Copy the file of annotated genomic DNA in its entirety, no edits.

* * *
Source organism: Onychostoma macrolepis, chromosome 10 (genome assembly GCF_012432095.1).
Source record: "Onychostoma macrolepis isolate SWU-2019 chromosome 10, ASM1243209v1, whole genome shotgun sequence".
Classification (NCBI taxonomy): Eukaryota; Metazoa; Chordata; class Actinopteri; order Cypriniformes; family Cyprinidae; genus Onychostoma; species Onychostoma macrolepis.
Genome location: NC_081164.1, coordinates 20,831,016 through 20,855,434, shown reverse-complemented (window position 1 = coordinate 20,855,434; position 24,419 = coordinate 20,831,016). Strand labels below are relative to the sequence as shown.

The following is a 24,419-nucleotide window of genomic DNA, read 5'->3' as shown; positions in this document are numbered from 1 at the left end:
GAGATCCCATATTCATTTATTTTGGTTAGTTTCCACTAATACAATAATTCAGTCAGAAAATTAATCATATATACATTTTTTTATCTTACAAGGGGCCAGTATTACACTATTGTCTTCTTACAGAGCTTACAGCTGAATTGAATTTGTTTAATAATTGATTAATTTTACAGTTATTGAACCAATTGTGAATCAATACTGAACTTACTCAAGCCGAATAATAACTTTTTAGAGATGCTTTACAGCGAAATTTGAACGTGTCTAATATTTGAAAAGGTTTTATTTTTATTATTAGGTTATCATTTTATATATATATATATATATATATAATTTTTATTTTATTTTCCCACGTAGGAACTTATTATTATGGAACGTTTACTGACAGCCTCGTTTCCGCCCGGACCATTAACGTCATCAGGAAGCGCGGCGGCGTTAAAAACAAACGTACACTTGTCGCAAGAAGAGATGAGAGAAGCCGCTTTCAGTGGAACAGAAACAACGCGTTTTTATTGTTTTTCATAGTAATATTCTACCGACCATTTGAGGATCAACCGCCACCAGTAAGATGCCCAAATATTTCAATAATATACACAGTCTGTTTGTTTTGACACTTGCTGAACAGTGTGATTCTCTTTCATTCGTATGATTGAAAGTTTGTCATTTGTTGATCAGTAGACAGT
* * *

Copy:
Source organism: Onychostoma macrolepis, chromosome 10 (genome assembly GCF_012432095.1).
Source record: "Onychostoma macrolepis isolate SWU-2019 chromosome 10, ASM1243209v1, whole genome shotgun sequence".
Classification (NCBI taxonomy): Eukaryota; Metazoa; Chordata; class Actinopteri; order Cypriniformes; family Cyprinidae; genus Onychostoma; species Onychostoma macrolepis.
Genome location: NC_081164.1, coordinates 20,831,016 through 20,855,434, shown reverse-complemented (window position 1 = coordinate 20,855,434; position 24,419 = coordinate 20,831,016). Strand labels below are relative to the sequence as shown.

The following is a 24,419-nucleotide window of genomic DNA, read 5'->3' as shown; positions in this document are numbered from 1 at the left end:
GAGATCCCATATTCATTTATTTTGGTTAGTTTCCACTAATACAATAATTCAGTCAGAAAATTAATCATATATACATTTTTTTATCTTACAAGGGGCCAGTATTACACTATTGTCTTCTTACAGAGCTTACAGCTGAATTGAATTTGTTTAATAATTGATTAATTTTACAGTTATTGAACCAATTGTGAATCAATACTGAACTTACTCAAGCCGAATAATAACTTTTTAGAGATGCTTTACAGCGAAATTTGAACGTGTCTAATATTTGAAAAGGTTTTATTTTTATTATTAGGTTATCATTTTATATATATATATATATATATATAATTTTTATTTTATTTTCCCACGTAGGAACTTATTATTATGGAACGTTTACTGACAGCCTCGTTTCCGCCCGGACCATTAACGTCATCAGGAAGCGCGGCGGCGTTAAAAACAAACGTACACTTGTCGCAAGAAGAGATGAGAGAAGCCGCTTTCAGTGGAACAGAAACAACGCGTTTTTATTGTTTTTCATAGTAATATTCTACCGACCATTTGAGGATCAACCGCCACCAGTAAGATGCCCAAATATTTCAATAATATACACAGTCTGTTTGTTTTGACACTTGCTGAACAGTGTGATTCTCTTTCATTCGTATGATTGAAAGTTTGTCATTTGTTGATCAGTAGACAGT